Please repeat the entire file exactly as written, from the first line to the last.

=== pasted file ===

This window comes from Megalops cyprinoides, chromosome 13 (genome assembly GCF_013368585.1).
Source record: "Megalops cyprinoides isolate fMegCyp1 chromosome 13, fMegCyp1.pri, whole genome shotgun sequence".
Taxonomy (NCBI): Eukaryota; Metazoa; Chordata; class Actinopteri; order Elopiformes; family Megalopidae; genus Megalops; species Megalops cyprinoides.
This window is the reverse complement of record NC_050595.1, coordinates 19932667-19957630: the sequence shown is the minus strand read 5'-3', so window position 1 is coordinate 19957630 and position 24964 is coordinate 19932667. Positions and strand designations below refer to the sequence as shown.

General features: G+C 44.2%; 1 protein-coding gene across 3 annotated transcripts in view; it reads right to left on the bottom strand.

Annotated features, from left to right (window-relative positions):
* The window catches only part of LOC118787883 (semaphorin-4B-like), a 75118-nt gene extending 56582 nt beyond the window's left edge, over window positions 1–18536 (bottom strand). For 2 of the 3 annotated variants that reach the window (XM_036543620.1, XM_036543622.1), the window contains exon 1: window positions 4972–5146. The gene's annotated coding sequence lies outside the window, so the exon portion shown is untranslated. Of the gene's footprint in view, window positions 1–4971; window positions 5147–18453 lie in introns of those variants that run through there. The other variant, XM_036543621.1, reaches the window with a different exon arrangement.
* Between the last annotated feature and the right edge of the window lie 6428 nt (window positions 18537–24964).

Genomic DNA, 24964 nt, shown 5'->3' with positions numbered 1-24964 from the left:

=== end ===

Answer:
This window comes from Megalops cyprinoides, chromosome 13 (genome assembly GCF_013368585.1).
Source record: "Megalops cyprinoides isolate fMegCyp1 chromosome 13, fMegCyp1.pri, whole genome shotgun sequence".
Taxonomy (NCBI): Eukaryota; Metazoa; Chordata; class Actinopteri; order Elopiformes; family Megalopidae; genus Megalops; species Megalops cyprinoides.
This window is the reverse complement of record NC_050595.1, coordinates 19932667-19957630: the sequence shown is the minus strand read 5'-3', so window position 1 is coordinate 19957630 and position 24964 is coordinate 19932667. Positions and strand designations below refer to the sequence as shown.

General features: G+C 44.2%; 1 protein-coding gene across 3 annotated transcripts in view; it reads right to left on the bottom strand.

Annotated features, from left to right (window-relative positions):
* The window catches only part of LOC118787883 (semaphorin-4B-like), a 75118-nt gene extending 56582 nt beyond the window's left edge, over window positions 1–18536 (bottom strand). For 2 of the 3 annotated variants that reach the window (XM_036543620.1, XM_036543622.1), the window contains exon 1: window positions 4972–5146. The gene's annotated coding sequence lies outside the window, so the exon portion shown is untranslated. Of the gene's footprint in view, window positions 1–4971; window positions 5147–18453 lie in introns of those variants that run through there. The other variant, XM_036543621.1, reaches the window with a different exon arrangement.
* Between the last annotated feature and the right edge of the window lie 6428 nt (window positions 18537–24964).

Genomic DNA, 24964 nt, shown 5'->3' with positions numbered 1-24964 from the left: